by Heather Cassell
It was a great idea. Rent out your car while you’re away on vacation or a business trip rather than allow your car to collect dust and rack up parking fees at the airport. When you returned from your trip your car was detailed, filled up with gas, and you made a little chump change.
That was FightCar’s business model. Alas, FightCar failed after a little more than three years and $40 million in venture capital investments. Rujul Zaparde, CEO and co-founder of FlightCar, announced the shuttering of all 12 of FlightCar’s locations immediately in an email to members and on its blog July 14. All reservations have been halted.
FlightCar renters for forthcoming trips bookings were immediately cancelled and will be reimbursed and current car renters and owners were going to receive a separate email detailing instructions following the news.
In the same message, Rujul also announced the sale of its technology platform to Mercedes-Benz Research & Development North America, Inc. and the team joining the ranks of Mercedes-Benz’s Business Innovation division.
“We are excited to be part of Mercedes-Benz’s future shared mobility projects,” he wrote in the announcement.
Surviving the shared economy or gig economy is proving to be just as challenging as any other startup business venture as FlightCar shows and echoes the gold rush of the late 1990s dot com bubble and bust. Could this be a sign, or simply a bump in the road for the shared economy?
Last year, homeowners using Way.com, a concierge service marketplace based in Fremont, California, got into hot water with San Bruno city officials for renting out their empty driveway spots to travelers out of San Francisco International Airport through the online platform for under $6 a day. It was a huge savings to travelers and a big pinch for SFO’s pocket book.
San Bruno resident and Way.com user Linda Harrington, along with 25 other driveway renters, got the city’s wagging finger for violating business and zone codes in a letter, reported ABC 7 News.
Fourteen individuals agreed to halt all airport rentals of their driveway, reported ABC 7 News. Way.com still offers airport parking to travelers departing out of SFO and other Bay Area airports, but not by residents. It appears the compromise found by Way.com founder Patrick Murray and the City of San Bruno was to offer alternative airport parking by nearby commercial businesses, such as Aloft Hotel.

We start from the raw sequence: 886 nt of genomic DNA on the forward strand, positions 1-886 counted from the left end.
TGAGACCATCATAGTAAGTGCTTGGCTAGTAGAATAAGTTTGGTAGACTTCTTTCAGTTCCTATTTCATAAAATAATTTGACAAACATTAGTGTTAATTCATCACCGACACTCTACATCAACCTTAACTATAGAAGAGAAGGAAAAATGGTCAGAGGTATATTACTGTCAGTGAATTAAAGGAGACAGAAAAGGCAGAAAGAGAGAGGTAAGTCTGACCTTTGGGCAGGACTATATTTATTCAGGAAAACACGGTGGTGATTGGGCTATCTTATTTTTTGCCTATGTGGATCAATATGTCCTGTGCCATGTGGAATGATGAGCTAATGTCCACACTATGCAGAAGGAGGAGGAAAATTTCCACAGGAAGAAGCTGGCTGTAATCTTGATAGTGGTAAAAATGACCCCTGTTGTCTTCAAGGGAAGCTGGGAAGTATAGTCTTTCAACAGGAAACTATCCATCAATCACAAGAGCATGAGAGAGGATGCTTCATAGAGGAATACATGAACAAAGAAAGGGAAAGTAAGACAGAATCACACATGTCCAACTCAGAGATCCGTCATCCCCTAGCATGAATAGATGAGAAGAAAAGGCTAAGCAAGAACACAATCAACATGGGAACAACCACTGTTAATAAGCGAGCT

When Girls That Roam checked out FlightCar late last year it appeared that the car share rental company was still suffering operating on a shoestring budget, not a $40 million investment. The rental San Bruno rental space was dirty, the process of dropping off our car wasn’t completely smooth, but it wasn’t completely horrible either.
The line was short and the staff was friendly enough, however we noticed that the van that we took to drop us off at SFO wasn’t clearly marked, it was a used vehicle, and the driver didn’t use the airport shuttle van lanes and drop-off and pick-up points. It was a signal to us that the company was flying under the radar and penny pinching, which made us slightly uncomfortable.
We chatted up another girl in the van with us. She told us that she used the service several times, but they didn’t have the car she rented the last time. Disappointed she complained, so representatives of the company promised her a Mercedes rental during this trip. We don’t know if she got her Mercedes or not when she got to her destination.
What we did notice upon our return was that it took forever to be picked up from the airport and it was difficult to know which van was ours due to them not being marked. Once back at the FlightCar office the process to retrieve our car was easy. We checked out our car and everything was fine. We were pleased that our car was fully detailed, the tank was full, and we made a whopping $8 for a weeklong trip.
Really, the value was in the benefits of allowing FlightCar to rent out our car to customers. It was not a money maker.
Overall, we were underwhelmed and didn’t use the service again, especially after the company’s new policy that nixed older cars in favor of newer cars. Ah, we weren’t handing over our newer car to allow someone else to drive it and we didn’t know anyone else who would either.
So, in this battle between the traditional and shared economies the verdict is still out, but FlightCar is one of the first casualties.
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